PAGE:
Decision-making through the grapevine: Winegrowers' perceptions on climate change and the barriers to adaptation planning in New Zealand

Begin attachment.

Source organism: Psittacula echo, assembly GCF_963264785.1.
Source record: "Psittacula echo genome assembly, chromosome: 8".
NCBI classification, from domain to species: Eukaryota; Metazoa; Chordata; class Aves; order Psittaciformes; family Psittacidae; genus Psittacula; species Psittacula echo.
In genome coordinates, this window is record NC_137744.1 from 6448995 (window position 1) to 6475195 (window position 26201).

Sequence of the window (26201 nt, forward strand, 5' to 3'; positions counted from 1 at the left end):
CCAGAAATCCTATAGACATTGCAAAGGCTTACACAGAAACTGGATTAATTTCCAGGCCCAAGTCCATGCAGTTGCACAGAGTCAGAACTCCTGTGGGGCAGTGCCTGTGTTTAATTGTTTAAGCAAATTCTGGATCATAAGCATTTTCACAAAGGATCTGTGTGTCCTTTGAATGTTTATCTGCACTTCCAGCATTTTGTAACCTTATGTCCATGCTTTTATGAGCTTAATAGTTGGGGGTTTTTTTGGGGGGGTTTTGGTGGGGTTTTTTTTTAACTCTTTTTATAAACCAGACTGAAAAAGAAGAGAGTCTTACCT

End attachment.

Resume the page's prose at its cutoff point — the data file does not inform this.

New Zealand wine is cultivated in cool climates that produce distinctive flavours and wine-styles, which are representative of the terroir of the region. The effects of climate change can impact the quality and quantity of winegrapes, and the production of premium wine. The aim of this research was to investigate adaptation planning in the New Zealand wine industry by evaluating winegrowers’ decision-making and perceptions of climate change. Research was conducted using primary survey data from New Zealand winegrowers and semi-structured interviews with winegrowers from three case study regions of Marlborough, Central Otago, and Hawke’s Bay. The study was designed to assess how climate change is understood throughout the industry, whether adaptation plans are being developed or employed and the barriers hindering winegrowers’ implementation of adaptation strategies. The results show that winegrowers are somewhat informed about climate change with some adaptation planning occurring. However, the majority of winegrowers have no plans to adapt to climate change. The uncertainty in the climate science and the availability of information were indicated as a barrier to adaptation planning. Winegrowers convey the need for regional information with a focus on reliable forecasting and climate projections for the next few years. The New Zealand wine industry is in a positive position to undertake adaptation with the opportunity to exploit the benefits of climate change for wine production.